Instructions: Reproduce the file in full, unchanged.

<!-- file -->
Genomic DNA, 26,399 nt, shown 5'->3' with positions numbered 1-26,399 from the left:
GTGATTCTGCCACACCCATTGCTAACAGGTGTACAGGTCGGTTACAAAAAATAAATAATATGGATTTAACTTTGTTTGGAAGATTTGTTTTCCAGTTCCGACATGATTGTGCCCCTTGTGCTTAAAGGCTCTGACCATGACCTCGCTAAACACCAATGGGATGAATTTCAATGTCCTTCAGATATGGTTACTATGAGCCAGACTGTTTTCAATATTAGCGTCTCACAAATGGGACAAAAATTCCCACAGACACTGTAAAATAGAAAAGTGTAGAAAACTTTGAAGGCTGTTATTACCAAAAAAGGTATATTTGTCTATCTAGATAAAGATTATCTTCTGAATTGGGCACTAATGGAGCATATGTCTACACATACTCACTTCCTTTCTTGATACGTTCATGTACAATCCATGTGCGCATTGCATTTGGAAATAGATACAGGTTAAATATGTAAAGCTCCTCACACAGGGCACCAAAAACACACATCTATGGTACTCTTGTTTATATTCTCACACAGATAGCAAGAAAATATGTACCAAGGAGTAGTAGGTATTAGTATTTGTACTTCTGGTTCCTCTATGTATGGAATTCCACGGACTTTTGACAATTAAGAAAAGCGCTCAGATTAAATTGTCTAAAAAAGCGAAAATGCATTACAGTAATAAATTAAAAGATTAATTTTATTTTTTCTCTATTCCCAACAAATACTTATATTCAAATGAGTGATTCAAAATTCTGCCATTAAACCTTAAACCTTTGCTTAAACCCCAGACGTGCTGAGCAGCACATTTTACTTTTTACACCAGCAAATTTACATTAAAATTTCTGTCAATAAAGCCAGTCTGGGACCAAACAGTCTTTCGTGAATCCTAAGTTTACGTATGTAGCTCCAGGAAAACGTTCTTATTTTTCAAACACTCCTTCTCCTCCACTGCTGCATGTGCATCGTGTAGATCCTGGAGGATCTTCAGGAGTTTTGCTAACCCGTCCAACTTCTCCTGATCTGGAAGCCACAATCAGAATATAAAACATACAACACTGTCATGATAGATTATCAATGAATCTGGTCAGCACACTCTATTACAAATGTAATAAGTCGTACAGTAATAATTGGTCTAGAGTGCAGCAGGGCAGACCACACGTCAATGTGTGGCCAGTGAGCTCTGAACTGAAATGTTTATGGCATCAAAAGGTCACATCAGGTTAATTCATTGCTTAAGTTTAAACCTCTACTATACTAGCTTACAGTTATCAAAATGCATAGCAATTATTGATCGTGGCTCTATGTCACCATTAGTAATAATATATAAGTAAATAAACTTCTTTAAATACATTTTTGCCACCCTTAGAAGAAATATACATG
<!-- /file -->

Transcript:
Genomic DNA, 26,399 nt, shown 5'->3' with positions numbered 1-26,399 from the left:
GTGATTCTGCCACACCCATTGCTAACAGGTGTACAGGTCGGTTACAAAAAATAAATAATATGGATTTAACTTTGTTTGGAAGATTTGTTTTCCAGTTCCGACATGATTGTGCCCCTTGTGCTTAAAGGCTCTGACCATGACCTCGCTAAACACCAATGGGATGAATTTCAATGTCCTTCAGATATGGTTACTATGAGCCAGACTGTTTTCAATATTAGCGTCTCACAAATGGGACAAAAATTCCCACAGACACTGTAAAATAGAAAAGTGTAGAAAACTTTGAAGGCTGTTATTACCAAAAAAGGTATATTTGTCTATCTAGATAAAGATTATCTTCTGAATTGGGCACTAATGGAGCATATGTCTACACATACTCACTTCCTTTCTTGATACGTTCATGTACAATCCATGTGCGCATTGCATTTGGAAATAGATACAGGTTAAATATGTAAAGCTCCTCACACAGGGCACCAAAAACACACATCTATGGTACTCTTGTTTATATTCTCACACAGATAGCAAGAAAATATGTACCAAGGAGTAGTAGGTATTAGTATTTGTACTTCTGGTTCCTCTATGTATGGAATTCCACGGACTTTTGACAATTAAGAAAAGCGCTCAGATTAAATTGTCTAAAAAAGCGAAAATGCATTACAGTAATAAATTAAAAGATTAATTTTATTTTTTCTCTATTCCCAACAAATACTTATATTCAAATGAGTGATTCAAAATTCTGCCATTAAACCTTAAACCTTTGCTTAAACCCCAGACGTGCTGAGCAGCACATTTTACTTTTTACACCAGCAAATTTACATTAAAATTTCTGTCAATAAAGCCAGTCTGGGACCAAACAGTCTTTCGTGAATCCTAAGTTTACGTATGTAGCTCCAGGAAAACGTTCTTATTTTTCAAACACTCCTTCTCCTCCACTGCTGCATGTGCATCGTGTAGATCCTGGAGGATCTTCAGGAGTTTTGCTAACCCGTCCAACTTCTCCTGATCTGGAAGCCACAATCAGAATATAAAACATACAACACTGTCATGATAGATTATCAATGAATCTGGTCAGCACACTCTATTACAAATGTAATAAGTCGTACAGTAATAATTGGTCTAGAGTGCAGCAGGGCAGACCACACGTCAATGTGTGGCCAGTGAGCTCTGAACTGAAATGTTTATGGCATCAAAAGGTCACATCAGGTTAATTCATTGCTTAAGTTTAAACCTCTACTATACTAGCTTACAGTTATCAAAATGCATAGCAATTATTGATCGTGGCTCTATGTCACCATTAGTAATAATATATAAGTAAATAAACTTCTTTAAATACATTTTTGCCACCCTTAGAAGAAATATACATG